• A very bad and sometimes deadly health problem called serotonin syndrome may happen if you take this drug with drugs for depression, migraines, or certain other drugs. Call your doctor right away if you have agitation; change in balance; confusion; hallucinations; fever; fast or abnormal heartbeat; flushing; muscle twitching or stiffness; seizures; shivering or shaking; sweating a lot; very bad diarrhea, upset stomach, or throwing up; or very bad headache.
  • Call your doctor right away if you have signs of liver problems like dark urine, feeling tired, not hungry, upset stomach or stomach pain, light-colored stools, throwing up, or yellow skin or eyes.
  • This drug may affect growth in children and teens in some cases. They may need regular growth checks. Talk with the doctor.
  • Tell your doctor if you are pregnant or plan on getting pregnant. You will need to talk about the benefits and risks of using this drug while you are pregnant.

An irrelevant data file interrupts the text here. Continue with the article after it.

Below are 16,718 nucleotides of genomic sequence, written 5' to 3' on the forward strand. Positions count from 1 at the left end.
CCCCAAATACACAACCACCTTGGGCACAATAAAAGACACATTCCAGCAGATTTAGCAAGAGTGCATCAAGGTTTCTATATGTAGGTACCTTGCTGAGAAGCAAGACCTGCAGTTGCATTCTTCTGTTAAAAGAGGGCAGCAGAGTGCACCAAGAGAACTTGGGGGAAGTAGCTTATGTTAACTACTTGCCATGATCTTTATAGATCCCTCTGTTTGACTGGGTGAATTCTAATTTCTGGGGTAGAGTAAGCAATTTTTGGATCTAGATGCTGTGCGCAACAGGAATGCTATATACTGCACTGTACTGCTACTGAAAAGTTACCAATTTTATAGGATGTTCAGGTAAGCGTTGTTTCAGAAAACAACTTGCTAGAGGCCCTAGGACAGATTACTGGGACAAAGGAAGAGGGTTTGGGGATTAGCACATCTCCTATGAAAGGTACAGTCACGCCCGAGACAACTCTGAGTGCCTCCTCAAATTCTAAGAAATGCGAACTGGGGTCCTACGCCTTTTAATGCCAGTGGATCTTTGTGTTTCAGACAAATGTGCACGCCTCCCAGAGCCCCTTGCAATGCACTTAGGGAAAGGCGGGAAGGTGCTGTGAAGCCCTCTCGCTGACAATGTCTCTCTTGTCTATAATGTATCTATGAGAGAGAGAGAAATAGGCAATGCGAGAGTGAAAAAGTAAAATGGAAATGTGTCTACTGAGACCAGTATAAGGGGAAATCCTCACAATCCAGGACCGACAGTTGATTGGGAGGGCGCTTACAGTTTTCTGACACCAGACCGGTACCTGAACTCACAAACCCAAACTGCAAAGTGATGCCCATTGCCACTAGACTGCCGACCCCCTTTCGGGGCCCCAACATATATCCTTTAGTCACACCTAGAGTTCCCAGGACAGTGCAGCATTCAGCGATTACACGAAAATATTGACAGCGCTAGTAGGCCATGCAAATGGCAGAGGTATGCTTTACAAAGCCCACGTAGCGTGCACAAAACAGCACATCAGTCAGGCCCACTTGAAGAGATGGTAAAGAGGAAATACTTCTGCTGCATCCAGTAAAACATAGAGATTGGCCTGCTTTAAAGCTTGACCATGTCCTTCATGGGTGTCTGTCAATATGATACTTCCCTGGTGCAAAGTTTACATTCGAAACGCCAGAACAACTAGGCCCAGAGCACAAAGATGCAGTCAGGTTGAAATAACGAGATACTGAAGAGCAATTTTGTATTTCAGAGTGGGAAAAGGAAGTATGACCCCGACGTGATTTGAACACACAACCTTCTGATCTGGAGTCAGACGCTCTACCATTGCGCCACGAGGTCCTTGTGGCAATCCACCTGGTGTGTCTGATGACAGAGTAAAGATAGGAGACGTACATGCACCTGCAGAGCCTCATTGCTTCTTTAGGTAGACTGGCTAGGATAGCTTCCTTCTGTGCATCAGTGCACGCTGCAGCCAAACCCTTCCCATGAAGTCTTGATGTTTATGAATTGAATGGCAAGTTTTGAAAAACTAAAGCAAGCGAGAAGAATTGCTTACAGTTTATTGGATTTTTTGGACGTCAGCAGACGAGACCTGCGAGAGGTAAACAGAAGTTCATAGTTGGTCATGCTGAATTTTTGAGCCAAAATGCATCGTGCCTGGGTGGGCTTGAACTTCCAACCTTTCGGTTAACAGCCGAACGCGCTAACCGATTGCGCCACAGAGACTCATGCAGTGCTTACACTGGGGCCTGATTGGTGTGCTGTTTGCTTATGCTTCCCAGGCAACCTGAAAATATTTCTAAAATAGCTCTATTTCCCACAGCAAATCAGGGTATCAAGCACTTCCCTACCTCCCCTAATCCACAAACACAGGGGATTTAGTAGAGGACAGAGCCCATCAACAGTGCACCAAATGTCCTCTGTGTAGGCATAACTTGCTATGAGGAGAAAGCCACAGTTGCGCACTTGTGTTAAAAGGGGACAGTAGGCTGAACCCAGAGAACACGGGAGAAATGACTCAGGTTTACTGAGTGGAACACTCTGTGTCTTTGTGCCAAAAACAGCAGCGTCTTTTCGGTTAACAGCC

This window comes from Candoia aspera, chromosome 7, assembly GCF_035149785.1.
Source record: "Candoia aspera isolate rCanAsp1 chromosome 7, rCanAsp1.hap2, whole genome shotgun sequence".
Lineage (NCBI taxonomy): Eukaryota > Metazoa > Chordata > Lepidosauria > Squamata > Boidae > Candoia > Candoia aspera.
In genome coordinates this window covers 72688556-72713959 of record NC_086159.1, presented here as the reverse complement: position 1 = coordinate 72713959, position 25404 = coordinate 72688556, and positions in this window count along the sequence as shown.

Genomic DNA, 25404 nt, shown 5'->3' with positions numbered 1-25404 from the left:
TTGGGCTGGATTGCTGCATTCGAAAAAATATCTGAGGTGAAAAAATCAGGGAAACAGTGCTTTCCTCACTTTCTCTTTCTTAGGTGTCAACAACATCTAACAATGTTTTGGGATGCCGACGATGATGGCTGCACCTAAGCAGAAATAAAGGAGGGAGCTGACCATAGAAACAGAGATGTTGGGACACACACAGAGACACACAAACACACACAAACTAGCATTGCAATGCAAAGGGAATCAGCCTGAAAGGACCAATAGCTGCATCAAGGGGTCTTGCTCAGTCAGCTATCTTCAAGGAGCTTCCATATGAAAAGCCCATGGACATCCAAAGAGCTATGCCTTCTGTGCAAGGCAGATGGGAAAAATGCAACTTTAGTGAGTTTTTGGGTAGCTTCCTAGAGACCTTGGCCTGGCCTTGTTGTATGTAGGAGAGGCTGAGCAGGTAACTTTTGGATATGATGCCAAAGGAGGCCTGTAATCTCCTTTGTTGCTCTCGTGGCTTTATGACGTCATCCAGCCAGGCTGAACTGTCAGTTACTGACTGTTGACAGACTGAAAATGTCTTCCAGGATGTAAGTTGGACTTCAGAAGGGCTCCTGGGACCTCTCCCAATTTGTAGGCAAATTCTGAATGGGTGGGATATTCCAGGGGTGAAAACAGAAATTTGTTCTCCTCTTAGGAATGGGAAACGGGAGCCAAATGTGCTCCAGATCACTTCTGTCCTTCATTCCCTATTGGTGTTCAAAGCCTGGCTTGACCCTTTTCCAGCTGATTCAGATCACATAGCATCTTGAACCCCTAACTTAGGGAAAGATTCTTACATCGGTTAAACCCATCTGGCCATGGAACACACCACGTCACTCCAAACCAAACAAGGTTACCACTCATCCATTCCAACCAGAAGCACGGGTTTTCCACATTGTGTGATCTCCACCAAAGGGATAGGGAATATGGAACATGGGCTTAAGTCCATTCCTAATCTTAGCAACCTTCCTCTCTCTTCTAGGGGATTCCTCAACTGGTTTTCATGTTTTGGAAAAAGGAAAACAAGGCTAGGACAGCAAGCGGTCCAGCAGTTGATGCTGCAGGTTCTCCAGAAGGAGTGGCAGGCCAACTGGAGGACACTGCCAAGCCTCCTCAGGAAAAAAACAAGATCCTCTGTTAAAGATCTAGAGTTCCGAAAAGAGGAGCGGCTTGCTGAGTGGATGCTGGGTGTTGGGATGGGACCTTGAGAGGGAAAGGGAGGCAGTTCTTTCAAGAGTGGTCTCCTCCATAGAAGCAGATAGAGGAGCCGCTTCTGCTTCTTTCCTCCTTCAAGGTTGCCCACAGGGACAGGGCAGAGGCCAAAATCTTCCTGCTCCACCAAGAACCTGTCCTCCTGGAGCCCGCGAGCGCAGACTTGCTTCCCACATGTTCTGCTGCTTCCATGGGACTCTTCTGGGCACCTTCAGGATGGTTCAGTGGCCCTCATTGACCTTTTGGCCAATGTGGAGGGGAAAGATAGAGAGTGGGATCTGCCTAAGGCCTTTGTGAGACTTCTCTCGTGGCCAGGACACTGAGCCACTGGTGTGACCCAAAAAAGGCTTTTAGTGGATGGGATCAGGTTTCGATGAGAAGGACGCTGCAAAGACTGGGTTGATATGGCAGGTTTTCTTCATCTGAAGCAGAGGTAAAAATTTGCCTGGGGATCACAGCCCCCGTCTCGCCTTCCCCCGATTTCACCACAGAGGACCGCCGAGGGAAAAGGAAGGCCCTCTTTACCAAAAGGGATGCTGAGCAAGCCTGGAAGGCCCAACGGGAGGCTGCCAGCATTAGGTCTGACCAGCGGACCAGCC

• Tell your doctor if you are breast-feeding. You will need to talk about any risks to your baby.

All chewable products:

  • If you have phenylketonuria (PKU), talk with your doctor. Some products have phenylalanine.

Long-acting tablets:

  • For some brands, you may see the tablet shell in your stool. For these brands, this is normal and not a cause for concern. If you have questions, talk with your doctor.
  • Tell your doctor that you use this drug if you are getting x-rays near the belly.

Skin patch:

  • Avoid use of heat sources (such as sunlamps, tanning beds, heating pads, electric blankets, heat lamps, saunas, hot tubs, heated waterbeds). Avoid long, hot baths or sunbathing. Your temperature may rise and cause too much drug to pass into your body.
  • This drug may lead to loss of skin color at or around where the patch is put on. Sometimes, this has happened at other areas. This may last even after this drug is stopped. The chance may be higher if you or someone in your family has ever had a skin problem called vitiligo. Talk with the doctor.
  • This drug may cause harm if chewed or swallowed. If this drug has been put in the mouth, call a doctor or poison control center right away.

What are some side effects that I need to call my doctor about right away?